(Delivered in Parliament on 9 July 2018)
Mr Speaker, this bill proposes to introduce various important amendments to expand the jurisdiction of the Small Claims Tribunals as well as to enhance the powers of the Small Claims Tribunals to facilitate more efficient and effective resolution of cases. The Workers’ Party support the proposed amendments in this Bill.
Increase in jurisdictional limits
The Bill proposes to raise the default monetary limit of the Small Claims Tribunal to $20,000 and the upper limit to $30,000 with the consent of all parties to a dispute.
The Bill also proposed to expand the Small Claims Tribunal’s subject matter jurisdiction to include hire-purchase claims under the Consumer (Fair Trading) Act.
The raising of the monetary limits will allow more claims to have access to the Small Claims Tribunal. This is good for many people, particularly for the man in the street, who either may not afford the usual legal fees for the same claim to be tried in courts or may find the fees not worthwhile given the quantum of their claim. The raising of the monetary limits will allow people more options of bringing claims up to $20,000 or $30,000 to the Small Claims Tribunal, instead of filing such claims in the Magistrate Courts.
Together with new hire-purchase claims also under the Small Claims Tribunal, the increase in the monetary limitation may hopefully reduce the caseload in the Magistrate Courts and enhance the handling of cases in the Magistrate Courts.
I would like to ask the Minister:
(1) What is the projected increase in the caseload which the Government is expecting from the new jurisdictional limits?
(2) What, if any, is the expected increase in the number of tribunal magistrates to deal with any increase in the caseload and when will the capacity increase for tribunal magistrates as well as administrative staff be put in place?
Increase in time bar
The Bill also proposes to increase the time bar for claims under the Small Claims Tribunal from 1 to 2 years. I agree with the ministry’s rationale to align the time bar for claims under Consumer (Fair Trading) Act and also claims under other tribunals such as the Community Disputes Resolution Tribunals, as well as to allow more time for parties to explore methods to resolve their dispute before bringing the claim to the Small Claims Tribunal. I believe that the time bar of 1 year is too short anyway. Hence I welcome the extended time bar of 2 years.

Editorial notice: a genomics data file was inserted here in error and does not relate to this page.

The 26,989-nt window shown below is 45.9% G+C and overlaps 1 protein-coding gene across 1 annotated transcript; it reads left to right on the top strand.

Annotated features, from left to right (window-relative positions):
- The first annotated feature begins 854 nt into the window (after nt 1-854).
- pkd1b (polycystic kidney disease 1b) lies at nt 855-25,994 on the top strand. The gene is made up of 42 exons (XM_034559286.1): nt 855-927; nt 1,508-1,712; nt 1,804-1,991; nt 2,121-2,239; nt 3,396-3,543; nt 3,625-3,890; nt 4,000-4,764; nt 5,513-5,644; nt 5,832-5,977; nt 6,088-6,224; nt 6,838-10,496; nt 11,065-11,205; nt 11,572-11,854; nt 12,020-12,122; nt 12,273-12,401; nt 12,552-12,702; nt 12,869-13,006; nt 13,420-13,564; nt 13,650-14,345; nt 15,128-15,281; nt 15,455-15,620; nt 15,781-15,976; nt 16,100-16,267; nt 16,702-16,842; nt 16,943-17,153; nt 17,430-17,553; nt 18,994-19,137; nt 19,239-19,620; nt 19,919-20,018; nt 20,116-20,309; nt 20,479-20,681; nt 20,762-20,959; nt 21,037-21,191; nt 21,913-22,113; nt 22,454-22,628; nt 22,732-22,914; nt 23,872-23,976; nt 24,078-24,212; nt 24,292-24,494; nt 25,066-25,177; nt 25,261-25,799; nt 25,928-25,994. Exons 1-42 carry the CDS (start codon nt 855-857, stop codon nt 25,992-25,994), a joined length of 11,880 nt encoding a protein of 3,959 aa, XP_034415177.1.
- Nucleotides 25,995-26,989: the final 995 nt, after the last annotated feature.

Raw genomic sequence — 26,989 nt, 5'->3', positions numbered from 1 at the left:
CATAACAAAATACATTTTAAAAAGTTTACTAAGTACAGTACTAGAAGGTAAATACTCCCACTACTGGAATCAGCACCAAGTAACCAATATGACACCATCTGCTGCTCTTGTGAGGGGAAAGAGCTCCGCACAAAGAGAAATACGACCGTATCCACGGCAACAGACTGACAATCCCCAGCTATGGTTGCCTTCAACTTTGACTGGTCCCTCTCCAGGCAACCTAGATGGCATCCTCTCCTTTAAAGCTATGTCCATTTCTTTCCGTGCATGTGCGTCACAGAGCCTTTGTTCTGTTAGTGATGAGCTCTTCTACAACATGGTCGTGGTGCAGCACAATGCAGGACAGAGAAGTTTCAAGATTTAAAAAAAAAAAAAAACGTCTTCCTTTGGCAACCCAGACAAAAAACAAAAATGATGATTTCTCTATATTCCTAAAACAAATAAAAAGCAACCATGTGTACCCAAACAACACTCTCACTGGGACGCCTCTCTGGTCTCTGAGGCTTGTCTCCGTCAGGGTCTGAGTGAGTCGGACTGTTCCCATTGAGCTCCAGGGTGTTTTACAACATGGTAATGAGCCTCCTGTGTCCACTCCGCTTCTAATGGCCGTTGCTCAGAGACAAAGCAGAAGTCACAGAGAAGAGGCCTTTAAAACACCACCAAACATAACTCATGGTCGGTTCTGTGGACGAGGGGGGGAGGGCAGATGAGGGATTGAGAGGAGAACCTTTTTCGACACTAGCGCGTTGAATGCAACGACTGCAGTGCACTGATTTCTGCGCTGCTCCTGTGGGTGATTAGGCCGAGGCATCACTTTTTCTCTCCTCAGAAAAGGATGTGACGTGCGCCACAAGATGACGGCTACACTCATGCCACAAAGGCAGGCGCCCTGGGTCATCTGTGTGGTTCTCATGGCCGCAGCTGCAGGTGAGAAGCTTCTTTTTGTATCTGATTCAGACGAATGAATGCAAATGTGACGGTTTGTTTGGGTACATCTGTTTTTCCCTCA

New measures to facilitate speedy and effective resolution of cases
Mr Speaker, I also support the introduction of various new measures to facilitate the speedy and effective resolution of cases, measures to enhance the powers of the tribunal such as allowing and requiring the tribunal to adopt judge-like approach identifying relevant issues, ensuring relevant evidence is being adduced, making suitable orders, and even requiring parties to attend mediation as well as granting costs orders. I hope all these measures will serve to enhance the quality of justice at the Small Claims Tribunal. But I also hope that, in their attempt to process cases efficiently and effectively, the Small Claims Tribunal and its staff and magistrates will always be motivated to balance the imperative of efficiency with justice and public service. This is all the more so as, unlike in the State Court or the High Court, lawyers are not allowed to represent members of public using the Small Claims Tribunal. All claimants and respondents will handle their own claims and deal directly with both tribunal magistrates and staff.
Notwithstanding the relatively lower quantum of claims being decided at the Small Claims Tribunal, I hope that the Small Claims Tribunal will always ensure that both the quality of justice as well as service quality should always be maintained at a high level. I also hope that suitable training and guidance will always be given to all tribunal magistrates including those who have not had prior or adequate civil litigation experience.
May I also suggest that the administrators of the Small Claims Tribunal consider compiling and make available to the public its decisions or judgments, not unlike the current reported decisions for State and High Courts available on Lawnet. Making such decisions and judgments available to the public will encourage better and consistent decisions and judgments.
Justice must always be seen to be done in the eyes of all users of the Tribunals, whether they are claimants or respondents.
I hope that all tribunal magistrates will exercise empathy and patience when they deal with the claimants or respondents directly. I hope that the Small Claims Tribunal will always aim to ensure that all users of the Tribunal will go away feeling that they have been heard fairly and had a fair day in court.
Mr Speaker, I support the Bill.